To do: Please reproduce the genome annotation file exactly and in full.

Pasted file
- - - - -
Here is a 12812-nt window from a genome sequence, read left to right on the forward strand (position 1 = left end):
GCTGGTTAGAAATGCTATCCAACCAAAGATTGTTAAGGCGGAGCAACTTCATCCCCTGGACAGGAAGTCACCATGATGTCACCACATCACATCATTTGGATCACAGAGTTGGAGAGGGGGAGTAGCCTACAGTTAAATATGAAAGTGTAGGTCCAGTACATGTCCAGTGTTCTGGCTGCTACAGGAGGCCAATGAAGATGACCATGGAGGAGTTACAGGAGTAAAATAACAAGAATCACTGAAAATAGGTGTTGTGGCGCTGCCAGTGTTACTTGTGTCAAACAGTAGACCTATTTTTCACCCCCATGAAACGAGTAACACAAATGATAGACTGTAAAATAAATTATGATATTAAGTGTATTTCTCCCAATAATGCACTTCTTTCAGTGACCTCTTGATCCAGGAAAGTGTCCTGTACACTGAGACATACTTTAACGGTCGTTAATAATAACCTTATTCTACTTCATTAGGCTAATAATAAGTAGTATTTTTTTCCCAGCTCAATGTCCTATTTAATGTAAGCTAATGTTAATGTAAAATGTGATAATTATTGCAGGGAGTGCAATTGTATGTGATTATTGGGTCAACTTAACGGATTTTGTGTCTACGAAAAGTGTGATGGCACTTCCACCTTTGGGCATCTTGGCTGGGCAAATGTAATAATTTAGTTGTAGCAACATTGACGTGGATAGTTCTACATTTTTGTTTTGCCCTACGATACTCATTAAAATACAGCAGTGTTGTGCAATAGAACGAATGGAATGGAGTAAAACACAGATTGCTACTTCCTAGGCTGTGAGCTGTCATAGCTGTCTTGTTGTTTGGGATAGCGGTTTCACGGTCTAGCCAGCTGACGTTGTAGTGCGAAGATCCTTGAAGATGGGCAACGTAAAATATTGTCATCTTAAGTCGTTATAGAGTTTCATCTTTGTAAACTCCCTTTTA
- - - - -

Here is a 12812-nt window from a genome sequence, read left to right on the forward strand (position 1 = left end):
GCTGGTTAGAAATGCTATCCAACCAAAGATTGTTAAGGCGGAGCAACTTCATCCCCTGGACAGGAAGTCACCATGATGTCACCACATCACATCATTTGGATCACAGAGTTGGAGAGGGGGAGTAGCCTACAGTTAAATATGAAAGTGTAGGTCCAGTACATGTCCAGTGTTCTGGCTGCTACAGGAGGCCAATGAAGATGACCATGGAGGAGTTACAGGAGTAAAATAACAAGAATCACTGAAAATAGGTGTTGTGGCGCTGCCAGTGTTACTTGTGTCAAACAGTAGACCTATTTTTCACCCCCATGAAACGAGTAACACAAATGATAGACTGTAAAATAAATTATGATATTAAGTGTATTTCTCCCAATAATGCACTTCTTTCAGTGACCTCTTGATCCAGGAAAGTGTCCTGTACACTGAGACATACTTTAACGGTCGTTAATAATAACCTTATTCTACTTCATTAGGCTAATAATAAGTAGTATTTTTTTCCCAGCTCAATGTCCTATTTAATGTAAGCTAATGTTAATGTAAAATGTGATAATTATTGCAGGGAGTGCAATTGTATGTGATTATTGGGTCAACTTAACGGATTTTGTGTCTACGAAAAGTGTGATGGCACTTCCACCTTTGGGCATCTTGGCTGGGCAAATGTAATAATTTAGTTGTAGCAACATTGACGTGGATAGTTCTACATTTTTGTTTTGCCCTACGATACTCATTAAAATACAGCAGTGTTGTGCAATAGAACGAATGGAATGGAGTAAAACACAGATTGCTACTTCCTAGGCTGTGAGCTGTCATAGCTGTCTTGTTGTTTGGGATAGCGGTTTCACGGTCTAGCCAGCTGACGTTGTAGTGCGAAGATCCTTGAAGATGGGCAACGTAAAATATTGTCATCTTAAGTCGTTATAGAGTTTCATCTTTGTAAACTCCCTTTTA